Fight Poetry (Those forgotten verses)

Roger Porter

Written in Fall 2008

 

The Mexican Fighter

His jump rope never stops whipping the floor.

In between rounds he jumps and after our hands are wrapped and our gloves are on he still jumps.

His shirt with the red white and green flag is badly faded but there are three drops of blood above the eagle in the center which bring a certain vibrancy to the old garment.

Left foot out right foot down, Right foot out left foot down.

 He jumps tirelessly while we pound slowly on the heavy bag.

Finally he is done.

 He quickly puts his rope into his gym bag and snaps off his warm ups to show sharp pointy knees under green shorts. Very thin yet chiseled calves and ankle weights atop laced white shoes.

One of us encourages the other to keep swinging on the bag while holding it steady for the other. The thuds become softer and several seconds elapse between each sloppy punch until the round is over. We double over searching for breath.

He wraps his hands and leaves his gloves in his gym bag. He stands facing the mirror. Knees quarter ways bent. Left foot in the front. Right foot in the back. Both heels on the floor. Left fist sideways about 8 inches in the front of his mouth. Right fist pressed against his temple, and he just stands there in front of the mirror like a 65 inch bronze statue. Then he starts throwing punches into midair.

Light and fast, chin down, elbows in and he pivots around in tight circle as he cuts the stale, pungent, gym air with each precise blow.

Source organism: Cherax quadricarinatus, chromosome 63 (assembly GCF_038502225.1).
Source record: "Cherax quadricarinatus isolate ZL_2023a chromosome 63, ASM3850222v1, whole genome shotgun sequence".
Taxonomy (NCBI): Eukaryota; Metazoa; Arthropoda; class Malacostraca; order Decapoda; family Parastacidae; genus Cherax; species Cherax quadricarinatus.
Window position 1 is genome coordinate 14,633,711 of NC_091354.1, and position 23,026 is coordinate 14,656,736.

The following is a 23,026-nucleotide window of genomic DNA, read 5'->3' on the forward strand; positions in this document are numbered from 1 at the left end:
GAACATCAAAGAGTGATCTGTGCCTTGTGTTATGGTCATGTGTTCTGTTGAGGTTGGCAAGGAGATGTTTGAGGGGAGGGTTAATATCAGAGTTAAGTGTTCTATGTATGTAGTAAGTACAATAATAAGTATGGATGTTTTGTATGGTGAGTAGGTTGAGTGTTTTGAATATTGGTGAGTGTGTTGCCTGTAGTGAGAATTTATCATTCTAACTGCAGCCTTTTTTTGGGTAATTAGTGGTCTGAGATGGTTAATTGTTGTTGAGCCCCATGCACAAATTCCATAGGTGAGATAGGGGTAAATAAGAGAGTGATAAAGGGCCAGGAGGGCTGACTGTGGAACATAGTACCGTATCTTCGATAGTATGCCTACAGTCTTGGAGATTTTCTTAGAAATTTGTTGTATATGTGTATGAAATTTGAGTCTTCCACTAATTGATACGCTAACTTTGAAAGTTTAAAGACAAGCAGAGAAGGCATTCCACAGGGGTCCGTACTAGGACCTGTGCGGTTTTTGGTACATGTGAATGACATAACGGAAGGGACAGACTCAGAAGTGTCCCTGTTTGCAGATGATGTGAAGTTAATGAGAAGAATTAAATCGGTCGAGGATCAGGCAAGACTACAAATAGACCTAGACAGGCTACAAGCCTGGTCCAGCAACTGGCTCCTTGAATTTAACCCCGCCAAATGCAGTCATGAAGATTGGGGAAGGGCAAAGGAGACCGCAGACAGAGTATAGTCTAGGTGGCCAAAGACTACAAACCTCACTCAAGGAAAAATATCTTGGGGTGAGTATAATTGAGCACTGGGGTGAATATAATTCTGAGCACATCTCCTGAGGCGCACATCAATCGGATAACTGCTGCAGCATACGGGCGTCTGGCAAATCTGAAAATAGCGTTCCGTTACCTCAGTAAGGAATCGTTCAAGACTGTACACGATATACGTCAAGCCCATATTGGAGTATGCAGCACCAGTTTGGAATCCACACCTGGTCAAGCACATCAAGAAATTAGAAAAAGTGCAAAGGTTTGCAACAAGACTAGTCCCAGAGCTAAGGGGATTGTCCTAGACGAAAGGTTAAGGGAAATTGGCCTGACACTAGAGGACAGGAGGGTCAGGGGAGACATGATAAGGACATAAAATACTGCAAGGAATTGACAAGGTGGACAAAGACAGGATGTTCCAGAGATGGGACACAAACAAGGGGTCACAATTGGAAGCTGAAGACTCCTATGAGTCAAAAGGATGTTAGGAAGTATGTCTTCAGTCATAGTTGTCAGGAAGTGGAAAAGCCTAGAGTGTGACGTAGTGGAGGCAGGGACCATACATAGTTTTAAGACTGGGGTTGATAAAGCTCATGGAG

What heart this man has, what dedication, what a damn good boxer as far as we can see.

We catch his attention in between rounds and nod our approval as we mouth the words;

“Good work.”

Round 1

The taller guy shot a job but the smaller guy countered to the body;

Ksss

then stepped back and fiented another one.

They dance.

“Don’t be lazy with that jab Will!”

The buzzer sounds and the green light changes to yellow.

Thirty seconds left in the round.

The smaller fighter is faster on his toes and quicker with his hands,

he goes once more to the body.

This time the bigger fighter deflects the blow

with his left elbow then one- two;

Ksss Ksss

A left jab overhand right combination sends waves through the smaller fighters face

but he has heart and he has a good left hook.

He throws it wildly but it still connects to the jaw.

“Keep your left hand up when you throw that right Will!”

The larger fighter withstands the blow and throws a right cross downward to meet his smaller

opponent but he misses badly.

The buzzer sounds again and the light turns red, the round is over.

The larger fighter taps the smaller one respectfully on the top of his head gear with his glove.

They go to their corners heaving air in hard through their mouths.

The smaller fighter gets a mouth full of water from his trainer,

he spits it into the bucket.

The water comes out bright red.

The buzzer sounds and the light turns green.

The fighters come out for round two.

 

When Andre Comes

He walks in and the whole gym stops for a quarter second. Then when people realize who has come everyone starts working twice as hard like a power surge after a black out. The speed bag thuds fast like rain coming down in torrents on a rusted tin roof. The punching bag pops in a quick up tempo rhythm and the jump ropes whip the floor hard and fast like a mother spanking her child for public misbehavior.

 It is a working man’s symphony

A harmonious cacophony

Everyone sweats but no one is tired. He walks into the gym as comfortably as a man walking into his own living room. His eyes intense but always relaxed. He is always relaxed. He does his mitt work relaxed. He spars relaxed, and he beats men into submission completely relaxed. His arms hang nearly to his knees as he walks toward his trainer. They stretch.

We work but we glance, some stare, but we all respect

 Our Olympic gold medalist

Our warrior

Our champion

Our fight when we are too weak to fight

Our Andre Ward

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